Following “Walkabout” are two tracks that unveil the folk side of Bradford Cox. “Criminals” and “Attic Lights” both tell stories while being toned down much in the way in that the album’s first two tracks are presented. The eighth track, “My Halo” is another which could be bunched into this grouping. When I saw Atlas Sound live, Bradford Cox actually performed “My Halo” using a harmonica. In a recent interview with Pitchfork Media, Bradford Cox reveals that he has been listening to Neil Young as of late, the influence is definitely visible throughout Logos.

Returning to the upbeat quality of “Walkabout”, the sixth track of the album “Sheila” is the most blatant pop song of the entire record. Yet the song is quite deep despite its upbeat guise. The songs plays on themes of longing and death, but most importantly the song is about living. After “Sheila” though the album plays into its centerpiece. The eight and a half minute “Quick Canal,” featuring vocals and words by Stereolab’s Laetitia Sadier, is a dizzying and cryptic opus that proves to be a beautiful segue onto the album’s latter half. This latter half is also the most electronic sounding part of the album. “Kid Klimax,” “Washington School,” and the eponymous “Logos” continue with the vibe that “Quick Canal” started.

What makes Logos so entirely satisfying is that it offers a pot pourri. Call it pop, electronic, or even folk, they’re all here and they all melt together into a fantastic and wholesome album. The album paces itself along the same lines of the latest Deerhunter full-length, Microcastle. Microcastle is beautiful, sampling genre after genre to create a sound of its own. The same can be said with Logos.

Near the end of the aforementioned Pitchfork Media interview, Cox says that he wants to develop a fanbase that will stay loyal no matter what direction he or his band decides to take. He is well on his way. The fact that another “digital 7′” was released under his Atlas Sound moniker just last week on the Deerhunter blog, which sounds completely different from Logos and is completely amazing, shows the musical genius that is Bradford Cox.

(Reviewer’s Score: 4.2/5)

Psychic Chasms Well, I think I just blew-out the speakers in my DMC Delorean. Alan Palomo’s first album as Neon Indian, Psychic Chasms, is a treble-overloaded, sun-washed trip to 1980s nostalgia.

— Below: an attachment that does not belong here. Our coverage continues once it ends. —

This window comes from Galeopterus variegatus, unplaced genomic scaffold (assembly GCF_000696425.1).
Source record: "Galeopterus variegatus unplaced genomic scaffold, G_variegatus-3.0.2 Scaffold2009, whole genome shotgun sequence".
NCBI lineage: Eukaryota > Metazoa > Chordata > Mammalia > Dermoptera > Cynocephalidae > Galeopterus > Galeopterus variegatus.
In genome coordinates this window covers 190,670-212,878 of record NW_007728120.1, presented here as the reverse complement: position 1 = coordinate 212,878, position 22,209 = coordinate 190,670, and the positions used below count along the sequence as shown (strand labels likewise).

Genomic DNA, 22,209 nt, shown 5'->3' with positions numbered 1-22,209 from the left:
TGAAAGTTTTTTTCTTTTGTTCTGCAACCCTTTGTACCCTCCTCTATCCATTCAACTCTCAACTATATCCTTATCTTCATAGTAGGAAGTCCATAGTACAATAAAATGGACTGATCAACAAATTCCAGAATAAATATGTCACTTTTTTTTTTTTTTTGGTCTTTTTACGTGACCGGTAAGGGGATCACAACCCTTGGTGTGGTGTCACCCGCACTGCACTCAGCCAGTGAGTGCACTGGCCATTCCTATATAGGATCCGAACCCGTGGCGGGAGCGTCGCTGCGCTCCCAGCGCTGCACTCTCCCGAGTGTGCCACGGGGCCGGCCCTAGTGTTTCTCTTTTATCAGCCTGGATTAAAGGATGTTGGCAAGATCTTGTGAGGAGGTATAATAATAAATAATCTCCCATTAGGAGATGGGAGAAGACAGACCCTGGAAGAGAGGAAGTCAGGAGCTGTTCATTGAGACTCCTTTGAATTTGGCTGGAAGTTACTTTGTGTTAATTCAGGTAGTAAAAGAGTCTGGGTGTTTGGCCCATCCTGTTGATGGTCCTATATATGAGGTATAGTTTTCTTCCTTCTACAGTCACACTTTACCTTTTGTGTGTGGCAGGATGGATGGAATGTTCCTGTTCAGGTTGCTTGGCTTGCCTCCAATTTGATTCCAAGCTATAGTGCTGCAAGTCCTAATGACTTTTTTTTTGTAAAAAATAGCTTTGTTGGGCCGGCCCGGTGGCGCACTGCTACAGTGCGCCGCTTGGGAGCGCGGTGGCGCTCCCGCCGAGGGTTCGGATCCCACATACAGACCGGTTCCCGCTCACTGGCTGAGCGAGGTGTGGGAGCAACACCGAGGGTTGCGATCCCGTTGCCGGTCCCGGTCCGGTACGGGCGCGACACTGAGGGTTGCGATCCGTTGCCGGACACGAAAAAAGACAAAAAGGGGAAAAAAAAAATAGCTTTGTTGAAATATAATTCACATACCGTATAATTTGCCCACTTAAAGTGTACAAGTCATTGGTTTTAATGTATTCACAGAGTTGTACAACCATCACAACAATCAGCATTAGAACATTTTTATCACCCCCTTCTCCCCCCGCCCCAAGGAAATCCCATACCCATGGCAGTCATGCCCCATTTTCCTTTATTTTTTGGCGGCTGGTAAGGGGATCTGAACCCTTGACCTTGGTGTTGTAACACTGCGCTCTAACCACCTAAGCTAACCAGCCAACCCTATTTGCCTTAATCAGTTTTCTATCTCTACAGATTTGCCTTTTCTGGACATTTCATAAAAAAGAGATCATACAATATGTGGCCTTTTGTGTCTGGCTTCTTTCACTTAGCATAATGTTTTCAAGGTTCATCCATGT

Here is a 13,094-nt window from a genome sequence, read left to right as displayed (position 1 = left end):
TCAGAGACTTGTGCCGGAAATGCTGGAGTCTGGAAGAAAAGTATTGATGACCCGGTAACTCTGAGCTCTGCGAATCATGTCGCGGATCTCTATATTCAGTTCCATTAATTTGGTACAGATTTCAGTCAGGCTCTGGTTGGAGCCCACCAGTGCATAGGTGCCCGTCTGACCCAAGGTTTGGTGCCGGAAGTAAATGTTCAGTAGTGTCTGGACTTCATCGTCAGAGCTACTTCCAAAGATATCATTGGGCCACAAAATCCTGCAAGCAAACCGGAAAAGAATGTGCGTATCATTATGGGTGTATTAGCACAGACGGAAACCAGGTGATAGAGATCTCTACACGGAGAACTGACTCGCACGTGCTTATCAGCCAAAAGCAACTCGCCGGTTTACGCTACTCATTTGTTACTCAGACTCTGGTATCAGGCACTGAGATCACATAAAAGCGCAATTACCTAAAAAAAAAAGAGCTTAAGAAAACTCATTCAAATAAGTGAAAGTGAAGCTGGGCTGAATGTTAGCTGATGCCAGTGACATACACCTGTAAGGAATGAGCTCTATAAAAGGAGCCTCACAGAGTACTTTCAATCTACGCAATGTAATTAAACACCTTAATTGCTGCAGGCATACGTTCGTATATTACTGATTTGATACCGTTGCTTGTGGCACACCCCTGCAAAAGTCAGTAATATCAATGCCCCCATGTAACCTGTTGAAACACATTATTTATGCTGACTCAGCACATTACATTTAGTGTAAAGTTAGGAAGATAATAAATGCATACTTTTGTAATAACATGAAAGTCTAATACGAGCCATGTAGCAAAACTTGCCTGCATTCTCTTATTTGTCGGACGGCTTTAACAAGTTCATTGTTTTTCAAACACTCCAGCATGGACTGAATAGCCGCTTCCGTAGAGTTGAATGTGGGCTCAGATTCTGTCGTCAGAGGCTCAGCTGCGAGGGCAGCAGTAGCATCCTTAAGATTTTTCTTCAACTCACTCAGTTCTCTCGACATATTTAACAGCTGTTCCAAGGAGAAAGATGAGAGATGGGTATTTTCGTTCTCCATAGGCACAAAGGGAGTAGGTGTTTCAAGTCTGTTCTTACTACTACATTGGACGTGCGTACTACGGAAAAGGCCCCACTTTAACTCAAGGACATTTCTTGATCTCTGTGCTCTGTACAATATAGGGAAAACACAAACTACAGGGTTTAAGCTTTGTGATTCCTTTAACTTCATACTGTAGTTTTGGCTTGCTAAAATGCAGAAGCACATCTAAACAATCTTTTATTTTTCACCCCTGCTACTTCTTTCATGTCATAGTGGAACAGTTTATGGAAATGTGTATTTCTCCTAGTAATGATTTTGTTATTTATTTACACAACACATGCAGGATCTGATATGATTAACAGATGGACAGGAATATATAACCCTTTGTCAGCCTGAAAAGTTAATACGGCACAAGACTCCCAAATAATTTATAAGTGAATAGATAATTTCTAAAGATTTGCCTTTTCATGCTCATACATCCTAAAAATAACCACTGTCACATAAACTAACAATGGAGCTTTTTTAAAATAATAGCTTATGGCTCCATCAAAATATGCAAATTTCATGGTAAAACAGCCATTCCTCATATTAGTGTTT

“Glo-fi,” an indie music aesthetic that developed out of the Brooklyn music scene this year will most likely die over the winter. All of the songs that came out of this fad have seemed to really benefit by the fact that they were released over the summer, given that all of the songs from this aesthetic had a distinct summery aspect. Bands like Washed Out and Small Black produced solid singles, but Neon Indian appears for now the only to have used the aesthetic successfully in an album format.

Every song on this album produces visions of washed-out swim trunks, warm air, beaches, and blonde hair. That is what gives the album the summery-feel, but what gives it the 1980s feeling is how the album plays. The albums sounds like a cassette that’s tape has been stretched out over repeat listens. Synths, cheap MIDI guitar, drum machine, and the aforementioned treble-overload also play a role.

The premier single, “Deadbeat Summer,” which received a good amount of airplay over college radio stations this year and, “Terminally Chill,” are the best examples of Palomo creating the distinguishable “stretched-out” sound (which he was able to do by using 70s & 80s italo-disco samples, thank you for the tip “Anti-Neon”). Although the best track on the album has to be “Ephemeral Artery,” the club-banging track on the album. I can just picture a Pontiac Trans-Am screaming down a desert highway with this song playing. My only criticism about the album is that it could have done without the intro (“(AM)”) and outro (“7000”), which seem to only be present for the sake of filling space. The opening to “Should Have Taken Acid With You” is a bit harsh and out-of-place as well. Nevertheless, the album is undeniably fun.

Unfortunately, it seems that if Neon Indian releases another album in the future, it won’t be appreciated in the way that Psychic Chasms has been. This is because the aesthetic is most likely going to be ruled by the music community as a fad. The 2000s are soon to be over and it won’t be long until music artists are recycling something else. The early-2000s saw the post-punk revival (bands like Interpol, Yeah Yeah Yeahs) and the late-2000s saw the development of neo-1980s music (Crystal Castles, Neon Neon, any “glo-fi” band). Post-punk got old quick, and so will “glo-fi.” Artists that are to release music under this “glo-fi” aesthetic in the future are, in my opinion, late to the game.

(Reviewer’s Score: 3.5/5)